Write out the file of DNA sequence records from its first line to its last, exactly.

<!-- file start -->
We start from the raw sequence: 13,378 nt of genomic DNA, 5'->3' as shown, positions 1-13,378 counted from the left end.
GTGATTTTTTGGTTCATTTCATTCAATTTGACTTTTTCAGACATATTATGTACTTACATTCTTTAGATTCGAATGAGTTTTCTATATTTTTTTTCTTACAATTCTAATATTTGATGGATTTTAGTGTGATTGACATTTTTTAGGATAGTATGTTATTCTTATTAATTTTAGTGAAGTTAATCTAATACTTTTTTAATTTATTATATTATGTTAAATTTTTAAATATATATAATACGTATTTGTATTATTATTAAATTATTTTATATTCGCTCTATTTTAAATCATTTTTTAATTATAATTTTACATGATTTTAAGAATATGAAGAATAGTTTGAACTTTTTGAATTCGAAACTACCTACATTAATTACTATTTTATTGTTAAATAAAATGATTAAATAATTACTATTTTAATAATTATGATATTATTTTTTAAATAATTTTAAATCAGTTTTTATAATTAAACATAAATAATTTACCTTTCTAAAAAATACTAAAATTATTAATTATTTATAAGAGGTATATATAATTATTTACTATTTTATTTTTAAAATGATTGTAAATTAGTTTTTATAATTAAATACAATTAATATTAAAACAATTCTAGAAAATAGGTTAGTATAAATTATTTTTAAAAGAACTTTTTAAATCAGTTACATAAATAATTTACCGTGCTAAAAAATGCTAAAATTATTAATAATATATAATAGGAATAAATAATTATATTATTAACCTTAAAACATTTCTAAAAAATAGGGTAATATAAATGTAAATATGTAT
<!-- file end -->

We start from the raw sequence: 13,378 nt of genomic DNA, 5'->3' as shown, positions 1-13,378 counted from the left end.
GTGATTTTTTGGTTCATTTCATTCAATTTGACTTTTTCAGACATATTATGTACTTACATTCTTTAGATTCGAATGAGTTTTCTATATTTTTTTTCTTACAATTCTAATATTTGATGGATTTTAGTGTGATTGACATTTTTTAGGATAGTATGTTATTCTTATTAATTTTAGTGAAGTTAATCTAATACTTTTTTAATTTATTATATTATGTTAAATTTTTAAATATATATAATACGTATTTGTATTATTATTAAATTATTTTATATTCGCTCTATTTTAAATCATTTTTTAATTATAATTTTACATGATTTTAAGAATATGAAGAATAGTTTGAACTTTTTGAATTCGAAACTACCTACATTAATTACTATTTTATTGTTAAATAAAATGATTAAATAATTACTATTTTAATAATTATGATATTATTTTTTAAATAATTTTAAATCAGTTTTTATAATTAAACATAAATAATTTACCTTTCTAAAAAATACTAAAATTATTAATTATTTATAAGAGGTATATATAATTATTTACTATTTTATTTTTAAAATGATTGTAAATTAGTTTTTATAATTAAATACAATTAATATTAAAACAATTCTAGAAAATAGGTTAGTATAAATTATTTTTAAAAGAACTTTTTAAATCAGTTACATAAATAATTTACCGTGCTAAAAAATGCTAAAATTATTAATAATATATAATAGGAATAAATAATTATATTATTAACCTTAAAACATTTCTAAAAAATAGGGTAATATAAATGTAAATATGTAT